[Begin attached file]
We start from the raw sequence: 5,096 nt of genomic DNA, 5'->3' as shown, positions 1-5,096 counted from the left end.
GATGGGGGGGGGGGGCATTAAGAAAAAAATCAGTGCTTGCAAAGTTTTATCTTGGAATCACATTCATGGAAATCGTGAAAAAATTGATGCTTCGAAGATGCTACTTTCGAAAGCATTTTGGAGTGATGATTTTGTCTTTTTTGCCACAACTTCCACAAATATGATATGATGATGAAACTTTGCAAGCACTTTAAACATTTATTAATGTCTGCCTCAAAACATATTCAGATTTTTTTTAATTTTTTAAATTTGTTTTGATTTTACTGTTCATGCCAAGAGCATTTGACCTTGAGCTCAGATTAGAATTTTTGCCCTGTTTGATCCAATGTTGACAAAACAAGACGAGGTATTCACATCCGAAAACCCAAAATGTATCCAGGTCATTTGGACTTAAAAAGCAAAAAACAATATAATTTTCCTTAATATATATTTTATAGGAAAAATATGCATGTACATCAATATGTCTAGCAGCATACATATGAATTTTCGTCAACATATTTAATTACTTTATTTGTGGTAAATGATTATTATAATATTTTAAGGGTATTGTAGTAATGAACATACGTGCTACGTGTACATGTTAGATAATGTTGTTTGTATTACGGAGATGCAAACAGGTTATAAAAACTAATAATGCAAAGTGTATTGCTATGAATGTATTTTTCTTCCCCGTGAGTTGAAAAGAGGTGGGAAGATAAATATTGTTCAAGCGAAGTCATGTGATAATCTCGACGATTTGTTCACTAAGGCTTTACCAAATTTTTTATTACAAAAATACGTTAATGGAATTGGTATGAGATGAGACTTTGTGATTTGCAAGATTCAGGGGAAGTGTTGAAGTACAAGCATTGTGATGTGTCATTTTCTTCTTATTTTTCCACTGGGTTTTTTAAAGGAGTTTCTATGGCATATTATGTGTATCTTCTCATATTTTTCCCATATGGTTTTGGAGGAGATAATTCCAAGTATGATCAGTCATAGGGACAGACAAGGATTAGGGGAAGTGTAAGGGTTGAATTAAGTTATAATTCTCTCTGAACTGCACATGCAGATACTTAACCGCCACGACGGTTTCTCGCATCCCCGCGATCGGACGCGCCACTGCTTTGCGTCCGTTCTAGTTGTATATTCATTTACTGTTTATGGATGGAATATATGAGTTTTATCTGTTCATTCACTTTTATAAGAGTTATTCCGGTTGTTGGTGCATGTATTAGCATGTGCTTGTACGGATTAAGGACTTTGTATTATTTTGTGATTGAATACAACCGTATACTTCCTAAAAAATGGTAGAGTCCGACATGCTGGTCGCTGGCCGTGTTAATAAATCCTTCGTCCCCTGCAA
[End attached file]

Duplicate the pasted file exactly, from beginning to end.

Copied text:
We start from the raw sequence: 5,096 nt of genomic DNA, 5'->3' as shown, positions 1-5,096 counted from the left end.
GATGGGGGGGGGGGGCATTAAGAAAAAAATCAGTGCTTGCAAAGTTTTATCTTGGAATCACATTCATGGAAATCGTGAAAAAATTGATGCTTCGAAGATGCTACTTTCGAAAGCATTTTGGAGTGATGATTTTGTCTTTTTTGCCACAACTTCCACAAATATGATATGATGATGAAACTTTGCAAGCACTTTAAACATTTATTAATGTCTGCCTCAAAACATATTCAGATTTTTTTTAATTTTTTAAATTTGTTTTGATTTTACTGTTCATGCCAAGAGCATTTGACCTTGAGCTCAGATTAGAATTTTTGCCCTGTTTGATCCAATGTTGACAAAACAAGACGAGGTATTCACATCCGAAAACCCAAAATGTATCCAGGTCATTTGGACTTAAAAAGCAAAAAACAATATAATTTTCCTTAATATATATTTTATAGGAAAAATATGCATGTACATCAATATGTCTAGCAGCATACATATGAATTTTCGTCAACATATTTAATTACTTTATTTGTGGTAAATGATTATTATAATATTTTAAGGGTATTGTAGTAATGAACATACGTGCTACGTGTACATGTTAGATAATGTTGTTTGTATTACGGAGATGCAAACAGGTTATAAAAACTAATAATGCAAAGTGTATTGCTATGAATGTATTTTTCTTCCCCGTGAGTTGAAAAGAGGTGGGAAGATAAATATTGTTCAAGCGAAGTCATGTGATAATCTCGACGATTTGTTCACTAAGGCTTTACCAAATTTTTTATTACAAAAATACGTTAATGGAATTGGTATGAGATGAGACTTTGTGATTTGCAAGATTCAGGGGAAGTGTTGAAGTACAAGCATTGTGATGTGTCATTTTCTTCTTATTTTTCCACTGGGTTTTTTAAAGGAGTTTCTATGGCATATTATGTGTATCTTCTCATATTTTTCCCATATGGTTTTGGAGGAGATAATTCCAAGTATGATCAGTCATAGGGACAGACAAGGATTAGGGGAAGTGTAAGGGTTGAATTAAGTTATAATTCTCTCTGAACTGCACATGCAGATACTTAACCGCCACGACGGTTTCTCGCATCCCCGCGATCGGACGCGCCACTGCTTTGCGTCCGTTCTAGTTGTATATTCATTTACTGTTTATGGATGGAATATATGAGTTTTATCTGTTCATTCACTTTTATAAGAGTTATTCCGGTTGTTGGTGCATGTATTAGCATGTGCTTGTACGGATTAAGGACTTTGTATTATTTTGTGATTGAATACAACCGTATACTTCCTAAAAAATGGTAGAGTCCGACATGCTGGTCGCTGGCCGTGTTAATAAATCCTTCGTCCCCTGCAA